Penicillium spores keep the town of Roquefort rich and redolent It is the sole owner of one of the oldest protected product names in the world. The Parlement of Toulouse, the high court for southwestern France, decreed in 1666 that anyone presuming to sell a cheese described as Roquefort, which was not made in the town of Roquefort-sur-Soulzon according to the traditional methods of the trade, would be subject to a fine of a thousand livres. The laws are strict to this day. Any cheese labeled Roquefort must come from one of the 13 producers whose caves are buried in the cliffside near the streets of the town. The Roquefort dressing you get on your salad must contain, if your restaurant is honest, 15 per-cent of genuine cheese from these caves.
 There is nothing arbitrary about this. Roquefort is indeed a unique product. Anyone can make a cheese with holes in it and call it Swiss. Anyone can mix mold with curdling milk and produce a cheese that he can call "blue"—though blue is a misnomer, the fault, perhaps, of some color-blind medieval monk. The color is actually blue-green. But Roquefort is not to be confused with ordinary blue cheese. For one thing, it is made with ewe's milk, not cow's, and hence has a juicier texture. For another it is made under ideal conditions in a refrigerating and humidifying plant that would cost a fortune to duplicate, but is provided in Roquefort-sur-Soulzon gratis by Mother Nature.
Several million years ago, accompanied by a series of thunderous roars, a huge chunk of the nearby causse, or limestone plateau, collapsed into the valley of the Soulzon, forming a jumble of blocks about a mile and a quarter long, more than 300 yards deep, piled up at all angles to one another like so many broken sugar cubes. There are spaces between these blocks, sometimes cracks as thin as a fingernail, sometimes corridors down which you could climb for a considerable distance, sometimes pits deep enough to drop your worst enemy down with no fear that he would ever come back to haunt you.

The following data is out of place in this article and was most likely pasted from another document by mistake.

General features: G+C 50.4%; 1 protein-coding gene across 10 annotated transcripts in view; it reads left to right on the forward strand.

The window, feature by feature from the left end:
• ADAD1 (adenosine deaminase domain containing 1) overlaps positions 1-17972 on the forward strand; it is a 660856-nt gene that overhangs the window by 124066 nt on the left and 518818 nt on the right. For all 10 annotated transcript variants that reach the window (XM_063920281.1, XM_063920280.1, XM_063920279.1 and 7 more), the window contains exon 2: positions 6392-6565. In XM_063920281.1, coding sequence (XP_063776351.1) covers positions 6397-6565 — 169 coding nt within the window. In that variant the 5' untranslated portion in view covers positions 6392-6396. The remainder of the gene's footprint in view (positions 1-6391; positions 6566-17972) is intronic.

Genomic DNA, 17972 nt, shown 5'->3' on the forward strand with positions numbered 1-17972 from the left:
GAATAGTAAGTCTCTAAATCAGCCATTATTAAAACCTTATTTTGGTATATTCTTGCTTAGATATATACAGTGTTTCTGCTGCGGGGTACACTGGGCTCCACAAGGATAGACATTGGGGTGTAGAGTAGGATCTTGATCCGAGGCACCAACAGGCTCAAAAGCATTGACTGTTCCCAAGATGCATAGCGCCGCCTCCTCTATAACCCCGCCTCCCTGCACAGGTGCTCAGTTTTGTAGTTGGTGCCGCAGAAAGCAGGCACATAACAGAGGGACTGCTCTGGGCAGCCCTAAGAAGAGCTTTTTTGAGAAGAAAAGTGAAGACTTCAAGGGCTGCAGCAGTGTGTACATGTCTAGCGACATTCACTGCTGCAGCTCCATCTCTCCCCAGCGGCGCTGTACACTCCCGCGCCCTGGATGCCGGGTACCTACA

These cracks and pits and corridors are known in the local dialect as fleurines (from a verb meaning "to blow") because of the cool airs that blow out of them. The inhabitants of the region have been aware of these winds ever since Neolithic shepherds, four to six thousand years ago, drove their flocks up from the plains of the Mediterranean coast to the upland meadows of the causse country. The land was, and is, rough, desolate, wind-blasted. It will grow grain or grape only with reluctance. But it proved to be good sheep country, and the wandering shepherds eventually settled down there. They probably prospered, at least if one may judge from the quantity of huge menhirs and dolmens they erected near their sheep trails.